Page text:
No… that was his story. With his hands in the pockets of his slacks, Charlie slumped down on an old church pew outside the market shop. Had life really come to this? Had four years at university and a career with a six-figure income dwindled down to sorting through the discarded wares of others? He had been good at his job and never doubted his instincts. He was meticulous, thorough – except on the day the proposal landed on his desk. 

A balmy August breeze crept into the brick edifice, bringing with it the sweet aroma of freshly hung tobacco from a farm on the other side of the hill. Charlie closed his eyes and inhaled distant days – memories of a life absorbed by legality and expectation, before the whirlwind of the past year wreaked devastation on his once predictable life.

He remembered the loan. How could he forget? An equipment loan three times what the proprietor needed. His university roommate and colleague, Carl Rogers, had pulled him aside. “This guy is a pal of mine. Everything’s here. Just sign and you’re done.” That should have been his first red flag – slow down, look closer. The plan seemed solid, the client a chef and former restaurant owner. It was a lapse in judgment. A missing document. He should have caught it. With the fragile state of the financial world, there was no room for error. On a wider scale, the newspapers swarmed with rumors of a crumbling economy in response to banks’ over lending to house-hungry newlyweds. Pair that with this class-action lawsuit of press- worthy proportions, and the bank would take a healthy loss, leading to some very unhappy shareholders. 

He had called Velveteen. She had said she was mid-foil at the salon and could not meet him for another two hours. He had packed up his office and walked out the front doors of Heritage Financial without looking back. He had needed time to strategize, to carefully word how he was going to tell his wife of eleven years that he was unemployed – not just unemployed, but most likely black-balled from every bank, accounting firm, and food truck in the city.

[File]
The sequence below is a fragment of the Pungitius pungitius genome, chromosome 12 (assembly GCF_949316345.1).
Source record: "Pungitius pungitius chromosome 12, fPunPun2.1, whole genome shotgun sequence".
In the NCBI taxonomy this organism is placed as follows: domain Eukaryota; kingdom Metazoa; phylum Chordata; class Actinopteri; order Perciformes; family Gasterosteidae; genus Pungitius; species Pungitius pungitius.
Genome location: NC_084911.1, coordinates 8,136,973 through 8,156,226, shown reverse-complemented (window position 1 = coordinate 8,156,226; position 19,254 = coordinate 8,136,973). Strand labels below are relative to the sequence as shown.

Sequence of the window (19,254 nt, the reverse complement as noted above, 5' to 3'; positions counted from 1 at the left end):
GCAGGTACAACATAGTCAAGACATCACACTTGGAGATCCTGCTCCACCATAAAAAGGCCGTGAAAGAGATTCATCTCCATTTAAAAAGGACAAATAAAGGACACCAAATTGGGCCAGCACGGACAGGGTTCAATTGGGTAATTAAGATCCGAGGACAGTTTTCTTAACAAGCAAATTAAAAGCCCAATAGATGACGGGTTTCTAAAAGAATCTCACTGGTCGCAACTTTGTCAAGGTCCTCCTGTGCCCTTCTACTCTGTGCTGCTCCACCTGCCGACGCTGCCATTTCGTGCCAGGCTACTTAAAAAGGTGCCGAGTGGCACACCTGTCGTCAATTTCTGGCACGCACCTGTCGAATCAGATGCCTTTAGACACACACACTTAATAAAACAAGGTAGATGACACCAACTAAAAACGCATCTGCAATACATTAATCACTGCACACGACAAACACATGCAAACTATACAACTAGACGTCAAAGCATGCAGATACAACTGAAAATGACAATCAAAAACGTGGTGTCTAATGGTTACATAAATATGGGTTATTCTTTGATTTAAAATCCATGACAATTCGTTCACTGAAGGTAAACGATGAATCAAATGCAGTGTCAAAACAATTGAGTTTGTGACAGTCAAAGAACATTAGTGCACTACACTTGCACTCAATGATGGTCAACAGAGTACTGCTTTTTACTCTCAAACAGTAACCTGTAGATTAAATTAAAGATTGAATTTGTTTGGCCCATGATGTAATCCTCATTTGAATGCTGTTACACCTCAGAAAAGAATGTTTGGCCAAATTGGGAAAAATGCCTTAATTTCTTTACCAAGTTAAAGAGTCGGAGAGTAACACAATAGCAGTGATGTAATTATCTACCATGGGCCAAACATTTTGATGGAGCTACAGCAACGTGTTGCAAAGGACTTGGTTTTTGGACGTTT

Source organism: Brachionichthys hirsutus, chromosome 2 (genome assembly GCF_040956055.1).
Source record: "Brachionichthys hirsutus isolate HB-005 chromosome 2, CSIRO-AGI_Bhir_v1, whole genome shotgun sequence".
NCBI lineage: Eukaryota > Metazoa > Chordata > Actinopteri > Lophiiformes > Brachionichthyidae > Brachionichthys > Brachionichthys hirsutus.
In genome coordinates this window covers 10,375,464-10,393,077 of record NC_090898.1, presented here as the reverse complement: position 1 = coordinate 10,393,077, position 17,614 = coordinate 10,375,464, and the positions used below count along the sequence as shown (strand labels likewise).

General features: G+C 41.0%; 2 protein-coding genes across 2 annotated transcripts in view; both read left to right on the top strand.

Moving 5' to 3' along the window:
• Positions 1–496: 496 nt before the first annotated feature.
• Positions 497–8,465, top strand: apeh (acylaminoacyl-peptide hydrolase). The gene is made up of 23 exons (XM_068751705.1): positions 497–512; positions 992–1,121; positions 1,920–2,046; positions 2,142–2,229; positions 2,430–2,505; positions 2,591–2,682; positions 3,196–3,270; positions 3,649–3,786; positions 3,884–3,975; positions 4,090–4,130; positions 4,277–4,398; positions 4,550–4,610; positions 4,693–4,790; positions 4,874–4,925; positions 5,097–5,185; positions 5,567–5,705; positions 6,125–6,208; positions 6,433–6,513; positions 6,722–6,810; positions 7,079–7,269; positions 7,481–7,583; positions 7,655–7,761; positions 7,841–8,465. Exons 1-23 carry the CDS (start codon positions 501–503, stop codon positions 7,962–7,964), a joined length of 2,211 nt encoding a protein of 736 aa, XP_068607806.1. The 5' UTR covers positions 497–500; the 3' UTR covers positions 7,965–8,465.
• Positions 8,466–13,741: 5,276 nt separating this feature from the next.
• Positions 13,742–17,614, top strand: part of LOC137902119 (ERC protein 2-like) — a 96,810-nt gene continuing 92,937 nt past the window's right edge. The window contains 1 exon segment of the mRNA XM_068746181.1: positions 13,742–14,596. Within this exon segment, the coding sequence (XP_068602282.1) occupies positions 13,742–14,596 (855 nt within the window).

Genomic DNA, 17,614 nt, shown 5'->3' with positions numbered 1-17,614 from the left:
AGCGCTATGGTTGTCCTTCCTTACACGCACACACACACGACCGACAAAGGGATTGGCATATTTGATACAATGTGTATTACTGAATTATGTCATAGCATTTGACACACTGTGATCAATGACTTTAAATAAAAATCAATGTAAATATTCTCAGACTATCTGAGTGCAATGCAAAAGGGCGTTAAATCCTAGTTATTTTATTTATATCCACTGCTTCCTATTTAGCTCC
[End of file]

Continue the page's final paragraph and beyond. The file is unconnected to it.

Stupid food trucks. Charlie let his head fall into his hands, vowing to never eat at a food truck again. The fragmented events leading up to this moment entered his mind, overshadowing the potential of Coraloo. 

His rear end was sore from sitting for so long, and he wasn’t sure he could swim in his own guilt and self-loathing much longer. He raised his eyes at the click clack of high heels. 

Velveteen Price arrived with the latest Melba DuMont novel peeking cautiously over the edge of her handbag. He stood and kissed her – a quick peck on the lips. Whenever he kissed her in public, he pretended all of the other men around were jealous. He loved every inch of her, inside and out, and dreaded telling her their life would drastically change. He sensed she already knew something – regardless, Charlie wanted her to hear it from him, so explained every detail, from how Carl, despite being a known idiot, had insisted his street food truck client was an easy underwrite to the fact that when it fell apart, Charlie took the fall. At this Velveteen informed him her friendship with Carl’s wife, Mary Beth Rogers, was over.